"It is a poor technic when attempting to convert one's neighbor to attack his beliefs directly, especially those of the sacred variety. We may flatter outselves that we are undermining them by our potent reasoning only to find that we have shored them up so that they are firmer than ever. Often history will work where nothing else will. It very gently modifies one's attitude. Refutations are weak compared with its mild but potent operation. To become historically-minded is to be grown-up."
From Chapter 2:
"It is true that biologists have, many of them, given up what they call 'Darwinism'; they have surrendered Spencer's notion of the hereditary transmission of acquired characters, and they even use the word 'evolution' timidly and with many reservations. But this does not mean that they have any doubts that mankind is a species of animal, sprung in some mysterious and as yet unexplained manner from extinct wild creatures of the forests and plains."
"We are incredibly heedless in the formation of our beliefs, but find ourselves filled with an illicit passion for them when anyone proposes to rob us of their companionship."
"In its amplest meaning history includes every trace and vestige of everything that man has done or thought since first he appeared on the earth."
"History... may be regarded as an artificial extension and broadening of our memories and may be used to overcome the natural bewilderment of all unfamiliar situations."Petrarch, the First Modern Scholar and Man of Letters, New York: G.P. Putman, 1898 online edition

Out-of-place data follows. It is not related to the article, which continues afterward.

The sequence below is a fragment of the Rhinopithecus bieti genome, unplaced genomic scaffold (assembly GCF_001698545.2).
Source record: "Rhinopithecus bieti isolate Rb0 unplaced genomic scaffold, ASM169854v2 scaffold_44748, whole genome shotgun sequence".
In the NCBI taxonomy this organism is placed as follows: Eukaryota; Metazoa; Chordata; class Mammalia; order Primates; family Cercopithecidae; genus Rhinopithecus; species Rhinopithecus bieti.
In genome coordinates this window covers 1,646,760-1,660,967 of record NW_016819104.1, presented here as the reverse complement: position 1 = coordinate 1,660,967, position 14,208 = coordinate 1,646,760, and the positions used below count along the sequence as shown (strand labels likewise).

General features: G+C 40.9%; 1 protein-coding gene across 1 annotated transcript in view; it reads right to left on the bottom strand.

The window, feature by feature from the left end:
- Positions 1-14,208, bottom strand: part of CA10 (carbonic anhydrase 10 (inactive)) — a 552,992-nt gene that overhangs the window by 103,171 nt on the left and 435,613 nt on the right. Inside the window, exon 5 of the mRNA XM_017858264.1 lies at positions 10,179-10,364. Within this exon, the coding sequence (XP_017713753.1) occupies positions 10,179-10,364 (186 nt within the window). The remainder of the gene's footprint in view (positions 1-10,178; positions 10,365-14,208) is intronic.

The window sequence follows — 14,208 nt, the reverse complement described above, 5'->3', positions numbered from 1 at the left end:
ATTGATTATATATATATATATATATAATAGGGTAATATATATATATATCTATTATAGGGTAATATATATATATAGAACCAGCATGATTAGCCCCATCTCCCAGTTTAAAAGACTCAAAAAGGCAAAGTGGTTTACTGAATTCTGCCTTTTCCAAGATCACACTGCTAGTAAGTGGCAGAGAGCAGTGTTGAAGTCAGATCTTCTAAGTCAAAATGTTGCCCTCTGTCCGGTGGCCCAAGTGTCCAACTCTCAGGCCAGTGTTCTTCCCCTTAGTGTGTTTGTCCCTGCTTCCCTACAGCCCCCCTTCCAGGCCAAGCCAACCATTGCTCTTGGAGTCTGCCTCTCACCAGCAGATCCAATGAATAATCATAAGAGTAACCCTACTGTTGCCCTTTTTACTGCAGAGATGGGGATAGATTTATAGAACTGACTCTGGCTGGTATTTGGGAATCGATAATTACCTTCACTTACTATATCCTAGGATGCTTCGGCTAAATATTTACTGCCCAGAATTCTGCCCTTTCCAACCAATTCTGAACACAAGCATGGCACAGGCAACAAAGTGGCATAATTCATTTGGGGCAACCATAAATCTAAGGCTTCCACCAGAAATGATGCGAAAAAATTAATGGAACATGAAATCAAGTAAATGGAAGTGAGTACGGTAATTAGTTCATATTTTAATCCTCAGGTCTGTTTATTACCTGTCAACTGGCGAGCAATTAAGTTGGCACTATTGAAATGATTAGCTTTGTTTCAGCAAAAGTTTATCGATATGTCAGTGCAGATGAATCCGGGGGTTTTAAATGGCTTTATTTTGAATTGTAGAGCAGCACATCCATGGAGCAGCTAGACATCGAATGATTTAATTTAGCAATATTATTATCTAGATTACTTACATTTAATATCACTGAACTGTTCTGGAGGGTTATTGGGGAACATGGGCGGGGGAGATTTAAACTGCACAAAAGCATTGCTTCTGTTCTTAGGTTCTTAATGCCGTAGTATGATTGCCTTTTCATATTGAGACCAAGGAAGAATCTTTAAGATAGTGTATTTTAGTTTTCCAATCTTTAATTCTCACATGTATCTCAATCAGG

An Introduction to the History of Western Europe, 1902 online edition
The Fall of Rome: Some Current Misapprehensions in Regard to the Process of Dissolution of the Roman Empire. , 1907 online edition
The New History: Essays Illustrating the Modern Historical Outlook. New York: The MacMillan Company, 1912 online edition
Outlines of European History (with James Henry Breasted and Charles A. Beard), 1914 online edition
History of Europe: Ancient and Medieval (with James Henry Breasted)), 1920 online edition
History of Europe: Our Own Times: The Eighteenth and Eineteenth Centuries: The Opening of the Twentieth Century and the World War (with Charles A. Beard). Boston: Ginn and Co., 1921 online edition
The Mind in the Making: The Relation of Intelligence to Social Reform, 1921. Intro. by H.G. Wells. Revised edition 1923. online edition
The Humanizing of Knowledge, New York: George H. Doran Co., 1923 online edition
The Ordeal of Civilization: A Sketch of the Development and World-Wide Diffusion of Our Present-Day Institutions, New York: Harper & Brothers, 1926 (reissued as The Story of Our Civilization)
Civilization, London and New York: Encyclopædia Britannica Company, 1929
The Story of Our Civilization, New York: William H. Wise & Co., 1934 (formerly entitled The Ordeal of Civilization)
The Human Comedy: As Devised and Directed by Mankind Itself, with an introduction by Harry Elmer Barnes, New York: Harper & Brothers, 1937 online edition